Pollan notes that “the impact of how we feed ourselves” is not sustainable and that “20-33 percent of greenhouse gases” are generated by the food industry. “There’s a lot of carbon in our food,” he said. He also believes that the sun is “our free lunch.”
He suggests that farmers have done a remarkable job of making cheap calories available, backed by a recent finding that shows only 9.5 per cent of the average American budget is used for food purchases compared to 19-24 percent in pre WWII America. He mentioned the shrinking American income and said, “Cheap unhealthy food has subsidized falling wages since the 1970’s.”
Pollan took the full house audience through the history of the “foodie” movement noting many food laws were driven by food scares like the ripening agent Alar that was sprayed on apples in the 1980s. Alice Waters at Chez Panisse in Berkeley was on his list as the first modern restaurant (est. 1971) that found success sourcing locally grown food and giving credit to the farmer. He also commented on Farmstand Marfa noting, “It’s the only farmer’s market I’ve seen where you can also buy rocks.”
Solnit, too, toured history, a history of racism, country and western, pollution and the understanding of nature. Her 12th book, “Infinite City: A San Francisco Atlas” maps a number of unlikely places and also shows corporate sin at work along the waterfront and how the “down wind, downstream” effects neighborhoods like Hunter’s Point. Her present work is a rendering of New Orleans that “maps music five different ways.” She cuts into the Crescent City’s soul, connecting Congo Square, a contemporary music venue in the Treme district, that was also the stage of auctions for African slaves in the 17th, 18th and 19th centuries where strong black men fetched upwards of a hundred dollars to work and build the sugar backbone of the region. And in Solnik-like fashion she also maps the kidney dialysis centers through-out the greater New Orleans area.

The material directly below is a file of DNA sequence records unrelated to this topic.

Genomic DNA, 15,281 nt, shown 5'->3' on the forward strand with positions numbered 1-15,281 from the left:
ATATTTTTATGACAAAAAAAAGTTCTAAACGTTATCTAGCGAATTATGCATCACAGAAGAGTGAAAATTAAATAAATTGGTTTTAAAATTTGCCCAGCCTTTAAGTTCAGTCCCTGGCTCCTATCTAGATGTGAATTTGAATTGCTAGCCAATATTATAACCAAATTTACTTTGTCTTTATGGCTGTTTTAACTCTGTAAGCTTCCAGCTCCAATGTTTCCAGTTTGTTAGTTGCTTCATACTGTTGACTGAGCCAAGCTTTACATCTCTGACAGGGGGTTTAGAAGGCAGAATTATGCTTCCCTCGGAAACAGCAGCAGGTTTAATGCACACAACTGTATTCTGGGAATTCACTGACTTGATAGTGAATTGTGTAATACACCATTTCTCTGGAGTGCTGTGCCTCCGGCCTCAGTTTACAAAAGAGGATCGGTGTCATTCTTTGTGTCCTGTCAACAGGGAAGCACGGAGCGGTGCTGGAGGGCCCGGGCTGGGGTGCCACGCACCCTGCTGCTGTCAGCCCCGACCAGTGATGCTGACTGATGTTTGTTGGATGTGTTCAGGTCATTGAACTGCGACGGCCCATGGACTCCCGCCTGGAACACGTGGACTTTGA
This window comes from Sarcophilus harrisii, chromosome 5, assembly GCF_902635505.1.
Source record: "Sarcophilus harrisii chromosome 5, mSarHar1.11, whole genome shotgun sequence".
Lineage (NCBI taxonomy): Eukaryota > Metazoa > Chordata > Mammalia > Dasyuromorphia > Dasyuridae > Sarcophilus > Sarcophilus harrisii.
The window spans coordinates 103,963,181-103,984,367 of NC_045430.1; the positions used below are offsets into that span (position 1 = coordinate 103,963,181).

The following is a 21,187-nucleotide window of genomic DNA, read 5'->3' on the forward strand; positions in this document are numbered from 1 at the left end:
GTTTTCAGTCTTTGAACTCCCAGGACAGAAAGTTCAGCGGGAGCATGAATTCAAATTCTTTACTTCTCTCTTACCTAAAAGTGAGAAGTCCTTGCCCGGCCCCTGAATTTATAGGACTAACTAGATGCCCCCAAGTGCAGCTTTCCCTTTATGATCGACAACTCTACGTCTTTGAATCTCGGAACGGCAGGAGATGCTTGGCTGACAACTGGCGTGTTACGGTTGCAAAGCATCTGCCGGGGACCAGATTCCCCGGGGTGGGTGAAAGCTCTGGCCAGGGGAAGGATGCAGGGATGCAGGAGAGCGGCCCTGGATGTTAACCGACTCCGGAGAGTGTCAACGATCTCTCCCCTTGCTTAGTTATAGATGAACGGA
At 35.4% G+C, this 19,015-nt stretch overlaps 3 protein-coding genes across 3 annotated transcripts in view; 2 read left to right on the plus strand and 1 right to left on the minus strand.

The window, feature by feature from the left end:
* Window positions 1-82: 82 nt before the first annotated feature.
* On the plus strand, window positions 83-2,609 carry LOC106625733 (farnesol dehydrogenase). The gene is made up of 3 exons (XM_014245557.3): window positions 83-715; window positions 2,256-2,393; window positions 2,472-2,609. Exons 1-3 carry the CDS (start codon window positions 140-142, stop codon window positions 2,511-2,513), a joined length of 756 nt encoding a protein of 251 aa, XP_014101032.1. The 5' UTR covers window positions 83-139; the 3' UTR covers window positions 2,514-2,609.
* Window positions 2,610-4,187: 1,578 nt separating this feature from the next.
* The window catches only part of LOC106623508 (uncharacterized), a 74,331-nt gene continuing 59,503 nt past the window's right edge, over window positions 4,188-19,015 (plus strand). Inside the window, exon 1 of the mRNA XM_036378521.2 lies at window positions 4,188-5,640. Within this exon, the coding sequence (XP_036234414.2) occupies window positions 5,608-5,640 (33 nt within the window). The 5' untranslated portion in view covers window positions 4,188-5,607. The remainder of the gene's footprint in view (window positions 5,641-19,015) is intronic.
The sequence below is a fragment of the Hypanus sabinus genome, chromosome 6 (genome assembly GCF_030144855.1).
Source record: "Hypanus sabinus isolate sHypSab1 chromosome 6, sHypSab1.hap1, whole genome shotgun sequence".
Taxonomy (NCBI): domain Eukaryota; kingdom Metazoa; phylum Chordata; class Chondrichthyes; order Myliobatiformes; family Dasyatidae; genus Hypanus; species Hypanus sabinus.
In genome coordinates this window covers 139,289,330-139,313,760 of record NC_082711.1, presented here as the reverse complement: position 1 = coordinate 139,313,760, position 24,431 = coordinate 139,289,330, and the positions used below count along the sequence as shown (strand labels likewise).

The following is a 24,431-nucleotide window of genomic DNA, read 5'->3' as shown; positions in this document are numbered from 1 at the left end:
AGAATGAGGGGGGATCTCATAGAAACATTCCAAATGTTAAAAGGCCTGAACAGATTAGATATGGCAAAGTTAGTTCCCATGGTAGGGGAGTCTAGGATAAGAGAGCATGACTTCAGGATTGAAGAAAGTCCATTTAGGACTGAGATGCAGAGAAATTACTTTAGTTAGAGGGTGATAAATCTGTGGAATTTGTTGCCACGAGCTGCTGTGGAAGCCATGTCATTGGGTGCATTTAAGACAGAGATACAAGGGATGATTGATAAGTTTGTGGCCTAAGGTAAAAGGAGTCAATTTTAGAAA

“Does anybody here know the words to ‘Long Black Veil?’” Solnik asks as she promises to take us out of the crud of climate change and slavery.
Five hands fly up and the rest of us are lightly chastised for being “ignorant” Texans. “Maybe those down the street at the other festival (Marfa Lights) might know better,” she notes in sort of a quick read of Marfa’s own disconnect.
She pulls more material from her essay, “One Nation Under Elvis,” and then asks, pertaining to an earlier point, “Is there anything that’s not political?”
Amy Balkin, an artist on Solnik’s Saturday panel now has collected 50,000 signatures in Germany as part of her quest to create clean air parks by retiring carbon emission offsets and hopes someday to place the Earth’s atmosphere on UNESCO’s World Heritage list.
In conjunction with the Environmental Change Institute, Adriane Colburn, another San Francisco artist on the panel, spent several months this year on the US Coast Guard cutter “Healy” plying the artic in pack ice, mapping the sea floor, “counting microbes” in sea water and uncovering “bits of meaning” in this newly charted underwater geography.
David Buckland, an English artist, photographer and curator on the panel sees the artist as “interrogating the world” to find new avenues to “de-carbonize our culture.”
Pollan, later, informs the crowd that California will be voting this November on whether genetically modified food should be labeled. “If it passes,” he said, “At least it will loosen Monsanto’s grip on the seed market.”
Pollan also noted that neither President Obama nor Republican Presidential candidate Mit Romney is talking about global warming in this year’s election.